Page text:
I firmly believe that any real commitment to diversity in tech is about much more than leveling the playing field based on gender, race, religious beliefs, or sexual orientation. We must recognize and respect diversity of thought, ideology, and morality. Above all, we must agree that it’s wrong to shame, punish, or ostracize individuals from our community simply because we don’t approve of their views or choices. Words are not weapons and beliefs are not actions. If, or when, members of the tech community do conduct themselves in ways that grossly offend or harm other people, then by all means — kick them out. But don’t shun a fellow professional who just happens to believe that climate change is a hoax, homosexuality is a sin, or Sean Spicer is brilliant.
— Marlene Jaeckel, Developer and open source contributor
As a woman, Drupal is one of a very few developer communities where I have never felt intimidated, patronized or devalued because of my gender. Possibly the biggest selling point for myself and my employers over the years is the amazing community. When I learned about this incident, I was appalled. Communities live or die by their openness and inclusiveness. Seeing a highly regarded member of the community being singled out for what appears to be thought crime is chilling. I understand that it’s not always wise or possible to be completely transparent when dealing with these matters, but the fact that there was no violation of the code of conduct is particularly damning. Please fix this so that we can all work on making Drupal better and keep the community a warm and welcoming place for everyone.
— Michele, Drupal developer (Identity verified)
I have started using Drupal and have been sticking to it for 12+ years, for the sole reason that it was superior to other solutions. The Drupal Association should stop mixing politics and the fashion of morality with a community organized around a professional interest. Drupal invaded the world without a Code of Conduct.

I’m really concerned about the whole CoC and CWG. Since we have them, important members have been removed based on behaviour outside of Drupal.

These people helped my colleagues, my friends and me to grow intellectually and put food on the table at the same time.

Drupal has been my choice as a tool to solve most of my professional problems, because it was a superior solution to its peers. I can’t care less then what people do or think outside their professional contribution. This community has coding standards that defines even the number of spaces and letter cases you should use in your code. Also defines code-parts along the separation of concerns. The Drupal Code of Conduct is not up to this level of standard and nor should be. There are local and international laws that should govern what is allowed to do during community events. There are professional bodies to police and enforce these laws.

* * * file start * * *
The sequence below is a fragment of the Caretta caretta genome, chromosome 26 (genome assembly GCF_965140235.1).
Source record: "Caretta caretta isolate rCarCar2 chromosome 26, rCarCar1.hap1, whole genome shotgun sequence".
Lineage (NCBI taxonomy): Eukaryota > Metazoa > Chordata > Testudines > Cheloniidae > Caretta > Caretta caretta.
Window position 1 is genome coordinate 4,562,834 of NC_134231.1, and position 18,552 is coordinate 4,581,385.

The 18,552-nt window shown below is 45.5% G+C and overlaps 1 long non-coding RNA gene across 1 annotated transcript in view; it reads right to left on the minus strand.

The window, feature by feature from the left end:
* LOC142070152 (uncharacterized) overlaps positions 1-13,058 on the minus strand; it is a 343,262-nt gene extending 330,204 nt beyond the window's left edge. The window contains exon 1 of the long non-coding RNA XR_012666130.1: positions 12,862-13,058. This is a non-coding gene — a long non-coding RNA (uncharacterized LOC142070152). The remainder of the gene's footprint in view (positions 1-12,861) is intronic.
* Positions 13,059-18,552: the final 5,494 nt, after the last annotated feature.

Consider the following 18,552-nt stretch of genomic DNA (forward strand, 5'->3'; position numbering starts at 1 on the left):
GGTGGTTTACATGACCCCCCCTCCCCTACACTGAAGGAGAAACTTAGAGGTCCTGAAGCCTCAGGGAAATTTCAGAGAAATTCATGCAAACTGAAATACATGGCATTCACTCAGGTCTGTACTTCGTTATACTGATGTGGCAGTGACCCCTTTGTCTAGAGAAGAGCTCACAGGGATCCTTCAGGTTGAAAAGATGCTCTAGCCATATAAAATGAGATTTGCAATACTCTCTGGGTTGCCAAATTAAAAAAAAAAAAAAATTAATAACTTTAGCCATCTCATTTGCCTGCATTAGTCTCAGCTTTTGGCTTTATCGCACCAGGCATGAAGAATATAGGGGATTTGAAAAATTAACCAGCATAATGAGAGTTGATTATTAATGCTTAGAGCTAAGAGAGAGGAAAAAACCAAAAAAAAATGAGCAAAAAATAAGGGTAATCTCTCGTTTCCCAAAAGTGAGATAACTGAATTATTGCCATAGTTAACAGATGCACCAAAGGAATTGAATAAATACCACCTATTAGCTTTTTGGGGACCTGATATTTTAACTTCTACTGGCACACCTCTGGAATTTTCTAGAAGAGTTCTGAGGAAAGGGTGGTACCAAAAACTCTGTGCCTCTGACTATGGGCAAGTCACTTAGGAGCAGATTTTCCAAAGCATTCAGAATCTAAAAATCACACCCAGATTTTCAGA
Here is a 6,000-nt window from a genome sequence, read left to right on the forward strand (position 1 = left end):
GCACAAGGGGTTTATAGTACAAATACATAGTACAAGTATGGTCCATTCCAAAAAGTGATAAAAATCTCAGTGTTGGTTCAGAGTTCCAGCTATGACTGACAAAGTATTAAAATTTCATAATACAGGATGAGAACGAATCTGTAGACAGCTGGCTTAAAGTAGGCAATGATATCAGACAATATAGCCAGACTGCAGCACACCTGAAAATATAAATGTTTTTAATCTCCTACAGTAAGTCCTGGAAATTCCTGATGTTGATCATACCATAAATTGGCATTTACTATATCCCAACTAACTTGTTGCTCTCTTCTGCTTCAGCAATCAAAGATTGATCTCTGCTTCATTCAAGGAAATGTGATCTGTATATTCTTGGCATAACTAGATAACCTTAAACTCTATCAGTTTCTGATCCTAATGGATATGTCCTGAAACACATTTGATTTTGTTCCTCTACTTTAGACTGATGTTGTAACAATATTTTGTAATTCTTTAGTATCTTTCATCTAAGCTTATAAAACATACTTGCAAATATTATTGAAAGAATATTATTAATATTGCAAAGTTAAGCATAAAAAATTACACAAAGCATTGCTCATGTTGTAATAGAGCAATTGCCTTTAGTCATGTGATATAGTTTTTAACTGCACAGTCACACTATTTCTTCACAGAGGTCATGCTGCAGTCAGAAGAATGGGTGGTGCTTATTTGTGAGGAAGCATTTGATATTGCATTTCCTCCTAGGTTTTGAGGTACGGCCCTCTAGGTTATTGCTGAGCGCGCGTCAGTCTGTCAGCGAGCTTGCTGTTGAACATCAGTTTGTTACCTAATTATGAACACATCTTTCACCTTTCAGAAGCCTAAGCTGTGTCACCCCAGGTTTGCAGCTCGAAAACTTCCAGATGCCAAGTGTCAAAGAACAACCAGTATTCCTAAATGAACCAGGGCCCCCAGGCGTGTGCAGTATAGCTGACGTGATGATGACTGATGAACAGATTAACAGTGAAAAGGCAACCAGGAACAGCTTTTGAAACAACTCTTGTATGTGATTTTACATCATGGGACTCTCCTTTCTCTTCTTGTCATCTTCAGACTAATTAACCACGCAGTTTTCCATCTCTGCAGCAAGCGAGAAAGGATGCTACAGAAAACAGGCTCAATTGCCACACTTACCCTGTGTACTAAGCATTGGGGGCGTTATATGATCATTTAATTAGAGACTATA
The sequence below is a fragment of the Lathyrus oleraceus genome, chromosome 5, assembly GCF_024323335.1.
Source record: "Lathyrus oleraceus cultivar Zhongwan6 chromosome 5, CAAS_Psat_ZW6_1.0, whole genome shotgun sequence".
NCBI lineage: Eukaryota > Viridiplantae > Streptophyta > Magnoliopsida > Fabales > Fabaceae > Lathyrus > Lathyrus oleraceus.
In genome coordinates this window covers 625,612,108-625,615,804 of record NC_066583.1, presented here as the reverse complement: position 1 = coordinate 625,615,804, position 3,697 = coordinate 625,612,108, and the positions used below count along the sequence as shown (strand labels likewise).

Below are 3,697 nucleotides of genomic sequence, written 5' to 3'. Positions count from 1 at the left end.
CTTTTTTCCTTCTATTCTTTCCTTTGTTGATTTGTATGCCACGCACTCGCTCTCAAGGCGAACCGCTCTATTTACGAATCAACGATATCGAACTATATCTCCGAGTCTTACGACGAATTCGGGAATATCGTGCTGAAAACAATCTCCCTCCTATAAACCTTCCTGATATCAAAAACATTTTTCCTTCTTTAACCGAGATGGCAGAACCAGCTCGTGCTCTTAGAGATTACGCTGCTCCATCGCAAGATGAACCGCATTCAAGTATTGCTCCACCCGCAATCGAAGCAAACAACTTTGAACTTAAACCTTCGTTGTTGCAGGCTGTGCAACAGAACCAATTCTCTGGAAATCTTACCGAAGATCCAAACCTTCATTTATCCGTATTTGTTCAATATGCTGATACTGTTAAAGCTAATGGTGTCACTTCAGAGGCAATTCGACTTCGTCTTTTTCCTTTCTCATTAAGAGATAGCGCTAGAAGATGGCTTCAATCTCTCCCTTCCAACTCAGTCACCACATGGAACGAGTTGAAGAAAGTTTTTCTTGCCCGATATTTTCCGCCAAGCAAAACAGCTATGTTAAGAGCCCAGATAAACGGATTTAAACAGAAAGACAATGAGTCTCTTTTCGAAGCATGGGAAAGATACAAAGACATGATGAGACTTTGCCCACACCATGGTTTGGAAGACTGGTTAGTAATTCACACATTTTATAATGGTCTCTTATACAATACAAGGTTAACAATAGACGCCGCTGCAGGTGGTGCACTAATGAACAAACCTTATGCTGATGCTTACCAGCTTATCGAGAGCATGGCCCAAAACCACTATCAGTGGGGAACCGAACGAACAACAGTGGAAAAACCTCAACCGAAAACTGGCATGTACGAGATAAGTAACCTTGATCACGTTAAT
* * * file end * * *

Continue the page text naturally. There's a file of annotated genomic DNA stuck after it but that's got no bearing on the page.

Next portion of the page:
I hope the Drupal Community will sack the CoC and dissolve the CWG and invite back with regret and honours the expelled members.
— Janos Feher, veteran Drupal developer (12+ years)

As CTO of a dedicated 100% Drupal dev shop and community contributor, I have loved this community since I first found it, in late 2006. With the highest participation by women in any open source community I’ve ever encountered, and the feeling of acceptance I always felt in Drupal community gatherings, this was the icing on the cake that made the community feel safe and supportive to me; while it was abundantly clear that Drupal (the CMS) also possessed superior underlying design and execution /contribution parameters that put it head and shoulders above all comers. From the moment I realized this, I devoted my professional life wholly to Drupal, and to the community with it. This witch hunt with Larry Garfield, for whom I have great professional respect, has troubled me greatly and rocked the foundations of my commitment.

It is a core belief of mine that there should be Chinese wall between one’s private and professional lives. Even if one divulges some private information, one’s colleagues shouldn’t pursue uncovering more details of that person’s private life. Nor should any such details, however acquired, be used against any person or repeated as gossip.

I am a woman, and have consensually participated in all manner of activities traditionally labeled “wrong” by the Judeo-Christian purtitanical norms dictated by the patriarchy we currently live in. Including being consensually bound and whipped (as well as being the binder and whipper). I’ve also used illegal drugs (though not at work). These facts of my private life have absolutely nothing whatever to do with my performance as a professional. Indeed, they have no place there, nor does the judging of one another’s private activities and opinions.

I hope that we can take our noses out of each others’ private lives and proceed as a rational, vibrant, supportive and mutually respectful community again. To do otherwise is to encourage fascism, rather than the meritocracy we thought we were building. Dries is a benevolent dictator no longer. There is too much conflict of interest. It must end.
— CTO of a Drupal agency (Idenity verified)
“Openness” and “transparency” is touted to be the foremost factor in what stands open-source apart.

In the years that I have been a part of this community, I have seen this steadily decline with increasing alarm.

I have had enough of the closed, opaque and unilateral decisions being made “at the top”.

It affects people’s careers.

It affects people’s personal lives.

It affects our work.


How is it that one person can make a decision that essentially ejects someone from _our_ community when that same person cannot even make up their mind about something as simple as a new Druplicon logo?

This isn’t funny anymore. Things _must_ change. Period.
— Mark Carver, Prominent Drupal developer (8+ years) and maintainer of most installed theme on